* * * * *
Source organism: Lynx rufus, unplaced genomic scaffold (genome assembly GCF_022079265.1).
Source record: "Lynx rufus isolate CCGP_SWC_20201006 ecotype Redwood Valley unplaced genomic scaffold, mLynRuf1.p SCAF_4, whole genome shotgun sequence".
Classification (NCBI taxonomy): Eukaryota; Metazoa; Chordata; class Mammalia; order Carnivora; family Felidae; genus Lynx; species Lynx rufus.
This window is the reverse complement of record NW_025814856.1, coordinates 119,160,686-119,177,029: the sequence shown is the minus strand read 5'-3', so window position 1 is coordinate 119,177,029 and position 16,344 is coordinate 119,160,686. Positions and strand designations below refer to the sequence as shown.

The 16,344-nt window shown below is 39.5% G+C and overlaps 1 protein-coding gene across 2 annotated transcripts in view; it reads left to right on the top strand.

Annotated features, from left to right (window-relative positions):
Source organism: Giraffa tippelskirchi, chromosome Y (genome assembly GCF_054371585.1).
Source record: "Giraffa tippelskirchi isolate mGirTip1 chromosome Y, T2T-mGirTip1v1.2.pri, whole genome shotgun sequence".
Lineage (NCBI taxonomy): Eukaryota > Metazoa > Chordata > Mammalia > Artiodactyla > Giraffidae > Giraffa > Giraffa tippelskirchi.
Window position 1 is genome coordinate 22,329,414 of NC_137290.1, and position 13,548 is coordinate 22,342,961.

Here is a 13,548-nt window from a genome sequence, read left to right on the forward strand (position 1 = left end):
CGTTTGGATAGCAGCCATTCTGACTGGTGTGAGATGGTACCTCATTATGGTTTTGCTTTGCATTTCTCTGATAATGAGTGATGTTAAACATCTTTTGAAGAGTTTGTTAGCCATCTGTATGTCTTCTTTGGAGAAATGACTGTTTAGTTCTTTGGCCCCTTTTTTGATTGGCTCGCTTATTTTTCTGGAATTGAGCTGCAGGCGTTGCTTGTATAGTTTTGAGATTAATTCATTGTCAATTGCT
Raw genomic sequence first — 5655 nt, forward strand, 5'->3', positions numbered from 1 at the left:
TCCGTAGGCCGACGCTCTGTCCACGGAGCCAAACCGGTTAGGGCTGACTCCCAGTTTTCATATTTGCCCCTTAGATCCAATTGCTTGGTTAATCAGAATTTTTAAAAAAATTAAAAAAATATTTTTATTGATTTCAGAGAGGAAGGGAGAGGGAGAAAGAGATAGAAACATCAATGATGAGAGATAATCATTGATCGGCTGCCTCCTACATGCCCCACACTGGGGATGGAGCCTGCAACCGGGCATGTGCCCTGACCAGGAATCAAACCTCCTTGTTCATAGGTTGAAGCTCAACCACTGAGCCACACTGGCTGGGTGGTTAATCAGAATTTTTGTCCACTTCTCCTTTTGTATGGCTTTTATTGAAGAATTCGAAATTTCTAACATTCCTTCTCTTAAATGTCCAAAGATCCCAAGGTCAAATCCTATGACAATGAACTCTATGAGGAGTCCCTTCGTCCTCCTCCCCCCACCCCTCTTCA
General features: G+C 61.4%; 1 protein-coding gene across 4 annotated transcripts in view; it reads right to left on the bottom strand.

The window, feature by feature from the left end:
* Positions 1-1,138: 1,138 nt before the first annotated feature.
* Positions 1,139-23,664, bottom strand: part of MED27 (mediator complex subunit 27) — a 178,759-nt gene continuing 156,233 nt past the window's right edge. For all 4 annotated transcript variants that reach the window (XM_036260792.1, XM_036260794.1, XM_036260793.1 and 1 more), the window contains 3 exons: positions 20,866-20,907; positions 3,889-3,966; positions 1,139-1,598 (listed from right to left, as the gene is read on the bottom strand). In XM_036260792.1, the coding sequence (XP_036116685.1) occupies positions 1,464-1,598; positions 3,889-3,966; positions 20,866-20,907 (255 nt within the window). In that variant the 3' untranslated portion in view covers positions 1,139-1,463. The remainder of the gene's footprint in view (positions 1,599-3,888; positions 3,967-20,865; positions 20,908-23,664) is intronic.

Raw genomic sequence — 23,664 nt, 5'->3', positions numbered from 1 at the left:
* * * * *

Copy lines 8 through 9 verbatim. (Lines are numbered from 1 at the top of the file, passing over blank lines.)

Source record: "Giraffa tippelskirchi isolate mGirTip1 chromosome Y, T2T-mGirTip1v1.2.pri, whole genome shotgun sequence".
Lineage (NCBI taxonomy): Eukaryota > Metazoa > Chordata > Mammalia > Artiodactyla > Giraffidae > Giraffa > Giraffa tippelskirchi.